There has been a visible shift amongst clients, developers and architects, with increasing focus on the sustainability of a building and the materials required for its construction.
With our planet in the throes of a climate emergency, the built environment and the construction industry has, unsurprisingly, come under great levels of scrutiny, resulting in a desire to change. As a result, there has been a visible shift amongst clients, developers and architects, with increasing focus on the sustainability of a building and the materials required for its construction.
One regularly occurring phrase when discussing a building material’s environmental impact is the ‘circular economy’. As discussed in our blog ‘Steel and the Circular Economy’, unlike the ‘cradle to grave’ approach, which considers a product’s impact up to the end of its life, a circular economy takes into account a material’s value beyond this point. Indeed, a fundamental part to a circular economy is there being no ‘grave’, no waste and no end to the continuous loop.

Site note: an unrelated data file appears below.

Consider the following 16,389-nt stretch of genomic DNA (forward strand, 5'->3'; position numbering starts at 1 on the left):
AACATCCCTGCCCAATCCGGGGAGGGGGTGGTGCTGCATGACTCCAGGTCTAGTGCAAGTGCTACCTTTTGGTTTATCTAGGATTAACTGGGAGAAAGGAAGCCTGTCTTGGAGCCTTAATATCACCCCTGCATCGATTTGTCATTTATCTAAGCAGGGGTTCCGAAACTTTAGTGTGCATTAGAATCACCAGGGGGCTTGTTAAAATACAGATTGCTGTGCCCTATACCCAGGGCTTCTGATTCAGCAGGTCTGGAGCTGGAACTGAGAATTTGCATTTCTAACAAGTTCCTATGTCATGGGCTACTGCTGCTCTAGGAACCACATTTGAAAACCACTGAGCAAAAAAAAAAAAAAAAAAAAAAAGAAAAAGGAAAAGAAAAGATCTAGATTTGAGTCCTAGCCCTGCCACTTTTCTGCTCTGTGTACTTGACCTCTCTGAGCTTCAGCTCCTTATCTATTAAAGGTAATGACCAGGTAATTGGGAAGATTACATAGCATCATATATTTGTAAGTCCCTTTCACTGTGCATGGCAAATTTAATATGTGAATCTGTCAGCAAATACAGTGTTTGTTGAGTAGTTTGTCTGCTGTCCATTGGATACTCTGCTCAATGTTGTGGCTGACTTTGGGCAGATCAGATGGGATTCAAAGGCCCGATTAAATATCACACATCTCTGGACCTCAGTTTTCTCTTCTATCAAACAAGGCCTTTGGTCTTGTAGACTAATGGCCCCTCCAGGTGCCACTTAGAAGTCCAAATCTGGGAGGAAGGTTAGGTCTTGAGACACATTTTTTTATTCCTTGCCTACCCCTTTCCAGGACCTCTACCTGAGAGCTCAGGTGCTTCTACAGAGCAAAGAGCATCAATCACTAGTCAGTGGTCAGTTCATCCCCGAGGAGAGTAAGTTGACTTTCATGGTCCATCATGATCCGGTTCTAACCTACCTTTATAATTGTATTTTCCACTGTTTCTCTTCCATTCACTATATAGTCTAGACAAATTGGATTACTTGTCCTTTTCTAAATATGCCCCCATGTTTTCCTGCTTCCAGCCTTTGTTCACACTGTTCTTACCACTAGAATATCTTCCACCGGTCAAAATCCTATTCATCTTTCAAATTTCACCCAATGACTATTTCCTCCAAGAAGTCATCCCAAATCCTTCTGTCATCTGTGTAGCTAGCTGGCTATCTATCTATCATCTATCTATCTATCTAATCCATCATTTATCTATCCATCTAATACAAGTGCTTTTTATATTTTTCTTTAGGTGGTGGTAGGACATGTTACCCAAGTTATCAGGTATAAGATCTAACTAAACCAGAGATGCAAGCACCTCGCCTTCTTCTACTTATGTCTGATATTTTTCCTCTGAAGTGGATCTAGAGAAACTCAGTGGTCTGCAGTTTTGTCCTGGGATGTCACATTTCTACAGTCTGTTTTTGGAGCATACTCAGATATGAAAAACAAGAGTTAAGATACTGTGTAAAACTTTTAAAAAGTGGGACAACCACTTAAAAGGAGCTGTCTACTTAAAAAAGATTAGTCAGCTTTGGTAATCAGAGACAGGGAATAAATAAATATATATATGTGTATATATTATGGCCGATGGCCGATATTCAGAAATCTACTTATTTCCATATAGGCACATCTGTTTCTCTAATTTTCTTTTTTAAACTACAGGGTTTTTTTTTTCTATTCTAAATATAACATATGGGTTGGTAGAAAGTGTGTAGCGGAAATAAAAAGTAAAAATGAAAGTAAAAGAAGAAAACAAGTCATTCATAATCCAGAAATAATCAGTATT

However, in order for this ‘no waste’ culture to be truly realised, there needs to be a fundamental change in how people view objects; to reverse our modern-day ‘throw away’ attitude and to re-think the way that we are currently using our materials, including energy. Essentially, we would need to transform from a linear society – one in which we extract raw materials, manufacture products and, at the end of their use, dispose of the same – to a circular society, in which we endeavour to maintain the value of materials and reduce or eliminate waste by reusing, remanufacturing or recycling our products.
What is the position of steel compared to other building materials if we look at circular economy?
If we consider the end-of-life scenarios of the three key building materials – concrete, timber and steel - we can see that there are considerable differences. Ultimately, the best option is to first reuse a building product before then recycling it – in steel’s case, recycling would mean re-melting. One of the worst options is to send the material to landfill at the end-of-life.
Reduce – How can you reduce waste?